Of all the factors that affect a drive's performance, cache is by far the least important. The most important factors are the spin rate (RPM) of the drive and the platter density. More spins per second = more data per second, and higher platter density means more data per spin = more data per second.
Cache is important, but once you get beyond a certain amount it doesn't really give you any better performance. Since cache memory is cheap, all the manufacturers include enough of it to optimize the performance of the drive. As a result, differences between one drive and another don't really make a noticeable real-world difference.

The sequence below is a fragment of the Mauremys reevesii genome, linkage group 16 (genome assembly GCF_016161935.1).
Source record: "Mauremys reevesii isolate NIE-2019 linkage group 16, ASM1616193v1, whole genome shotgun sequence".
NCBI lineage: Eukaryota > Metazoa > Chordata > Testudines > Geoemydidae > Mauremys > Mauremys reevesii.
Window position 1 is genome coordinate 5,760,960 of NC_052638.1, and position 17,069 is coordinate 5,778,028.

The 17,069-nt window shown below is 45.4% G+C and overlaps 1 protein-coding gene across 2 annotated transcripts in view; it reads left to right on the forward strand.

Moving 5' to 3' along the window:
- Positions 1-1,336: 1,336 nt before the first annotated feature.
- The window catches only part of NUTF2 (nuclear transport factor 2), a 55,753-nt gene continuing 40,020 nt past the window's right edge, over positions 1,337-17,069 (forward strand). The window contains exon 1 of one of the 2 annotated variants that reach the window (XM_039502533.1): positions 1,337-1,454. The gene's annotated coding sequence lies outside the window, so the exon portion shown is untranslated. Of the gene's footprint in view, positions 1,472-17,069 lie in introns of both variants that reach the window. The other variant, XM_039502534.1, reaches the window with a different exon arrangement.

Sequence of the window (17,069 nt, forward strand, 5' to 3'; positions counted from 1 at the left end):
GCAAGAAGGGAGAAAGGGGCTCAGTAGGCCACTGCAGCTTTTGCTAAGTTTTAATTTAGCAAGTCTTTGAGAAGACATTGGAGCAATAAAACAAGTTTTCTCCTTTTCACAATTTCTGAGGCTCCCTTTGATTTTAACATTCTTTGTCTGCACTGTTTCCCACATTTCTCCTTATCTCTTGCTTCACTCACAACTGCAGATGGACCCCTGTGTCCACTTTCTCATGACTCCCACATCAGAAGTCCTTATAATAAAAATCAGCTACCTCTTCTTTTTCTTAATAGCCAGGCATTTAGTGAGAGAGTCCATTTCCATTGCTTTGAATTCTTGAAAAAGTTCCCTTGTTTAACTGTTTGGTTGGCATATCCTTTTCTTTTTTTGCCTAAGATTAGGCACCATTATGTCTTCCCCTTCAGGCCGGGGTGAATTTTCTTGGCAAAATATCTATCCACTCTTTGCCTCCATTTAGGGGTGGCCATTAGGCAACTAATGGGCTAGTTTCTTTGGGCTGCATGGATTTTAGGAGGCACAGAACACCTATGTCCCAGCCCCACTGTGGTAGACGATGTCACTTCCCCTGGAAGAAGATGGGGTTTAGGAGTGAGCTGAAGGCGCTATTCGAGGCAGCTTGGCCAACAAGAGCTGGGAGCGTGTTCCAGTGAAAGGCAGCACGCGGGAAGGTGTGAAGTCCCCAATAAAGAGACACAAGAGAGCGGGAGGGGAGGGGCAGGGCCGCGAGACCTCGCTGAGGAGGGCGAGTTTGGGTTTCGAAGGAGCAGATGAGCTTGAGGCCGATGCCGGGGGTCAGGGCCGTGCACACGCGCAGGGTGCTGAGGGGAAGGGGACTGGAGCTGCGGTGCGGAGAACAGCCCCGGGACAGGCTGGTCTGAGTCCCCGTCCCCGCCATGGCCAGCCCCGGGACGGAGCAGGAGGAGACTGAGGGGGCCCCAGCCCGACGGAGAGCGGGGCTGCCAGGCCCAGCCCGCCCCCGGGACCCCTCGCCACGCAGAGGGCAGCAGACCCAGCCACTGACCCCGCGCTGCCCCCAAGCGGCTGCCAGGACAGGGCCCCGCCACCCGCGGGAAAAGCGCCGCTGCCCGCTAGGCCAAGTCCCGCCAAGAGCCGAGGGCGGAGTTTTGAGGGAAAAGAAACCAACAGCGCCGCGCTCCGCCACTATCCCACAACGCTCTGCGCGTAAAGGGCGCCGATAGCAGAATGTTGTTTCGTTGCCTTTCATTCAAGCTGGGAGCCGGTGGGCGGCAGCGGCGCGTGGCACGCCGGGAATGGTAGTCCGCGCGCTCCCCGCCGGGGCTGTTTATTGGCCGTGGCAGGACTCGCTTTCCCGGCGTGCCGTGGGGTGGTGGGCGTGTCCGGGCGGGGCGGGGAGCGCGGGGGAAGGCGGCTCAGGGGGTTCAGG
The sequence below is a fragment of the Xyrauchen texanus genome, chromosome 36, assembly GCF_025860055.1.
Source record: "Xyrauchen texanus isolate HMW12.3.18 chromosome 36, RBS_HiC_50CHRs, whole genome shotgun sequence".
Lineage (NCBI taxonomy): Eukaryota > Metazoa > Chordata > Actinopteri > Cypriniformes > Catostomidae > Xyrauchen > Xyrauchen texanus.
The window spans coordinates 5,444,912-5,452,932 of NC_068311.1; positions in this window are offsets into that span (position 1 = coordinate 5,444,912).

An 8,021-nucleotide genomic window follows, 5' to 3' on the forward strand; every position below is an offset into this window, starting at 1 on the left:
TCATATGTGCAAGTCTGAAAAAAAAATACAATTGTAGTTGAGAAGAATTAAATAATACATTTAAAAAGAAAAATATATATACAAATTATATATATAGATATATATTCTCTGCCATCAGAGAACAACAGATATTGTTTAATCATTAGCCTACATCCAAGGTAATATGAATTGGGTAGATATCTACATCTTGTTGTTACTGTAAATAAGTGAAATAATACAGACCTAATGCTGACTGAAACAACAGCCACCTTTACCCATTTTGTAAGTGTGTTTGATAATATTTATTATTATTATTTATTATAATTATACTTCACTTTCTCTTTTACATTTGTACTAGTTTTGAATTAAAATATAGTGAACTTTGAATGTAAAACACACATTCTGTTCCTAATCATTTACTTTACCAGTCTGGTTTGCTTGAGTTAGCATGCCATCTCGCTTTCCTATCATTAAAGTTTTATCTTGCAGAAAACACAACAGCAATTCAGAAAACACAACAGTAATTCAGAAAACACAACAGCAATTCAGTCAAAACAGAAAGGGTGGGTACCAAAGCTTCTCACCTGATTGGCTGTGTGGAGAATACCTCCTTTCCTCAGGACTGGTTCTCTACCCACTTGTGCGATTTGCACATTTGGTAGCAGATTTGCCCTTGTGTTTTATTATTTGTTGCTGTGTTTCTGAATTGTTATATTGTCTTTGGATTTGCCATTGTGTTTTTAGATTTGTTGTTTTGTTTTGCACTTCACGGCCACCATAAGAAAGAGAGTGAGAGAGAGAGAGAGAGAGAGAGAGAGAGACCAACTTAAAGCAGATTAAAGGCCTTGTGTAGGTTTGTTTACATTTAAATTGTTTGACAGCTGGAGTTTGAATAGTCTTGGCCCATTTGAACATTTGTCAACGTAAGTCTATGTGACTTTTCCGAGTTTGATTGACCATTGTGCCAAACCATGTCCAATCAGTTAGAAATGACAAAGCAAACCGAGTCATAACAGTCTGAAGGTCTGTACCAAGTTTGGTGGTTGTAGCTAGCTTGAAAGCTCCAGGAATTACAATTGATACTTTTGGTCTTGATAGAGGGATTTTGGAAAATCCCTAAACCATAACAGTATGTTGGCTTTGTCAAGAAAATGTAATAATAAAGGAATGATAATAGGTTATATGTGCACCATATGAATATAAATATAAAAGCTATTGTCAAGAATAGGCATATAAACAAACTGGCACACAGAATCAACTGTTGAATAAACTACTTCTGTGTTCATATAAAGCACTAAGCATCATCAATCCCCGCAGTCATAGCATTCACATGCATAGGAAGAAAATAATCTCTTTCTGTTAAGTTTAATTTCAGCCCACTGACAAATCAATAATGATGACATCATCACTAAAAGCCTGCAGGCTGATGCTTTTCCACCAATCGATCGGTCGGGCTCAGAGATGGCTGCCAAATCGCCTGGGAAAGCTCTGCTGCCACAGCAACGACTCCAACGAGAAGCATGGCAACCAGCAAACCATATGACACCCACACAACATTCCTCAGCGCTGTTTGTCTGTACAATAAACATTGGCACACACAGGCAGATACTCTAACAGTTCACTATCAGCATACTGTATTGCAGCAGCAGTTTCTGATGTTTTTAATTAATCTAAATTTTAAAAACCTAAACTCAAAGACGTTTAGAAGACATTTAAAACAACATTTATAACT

In fact, the most common reason for different cache sizes is because the platter density is different and so the drive needs more cache to hold "x" tracks worth of data. In this scenario the drive with more cache will perform better, but it's because of the higher platter density, not because of the extra cache.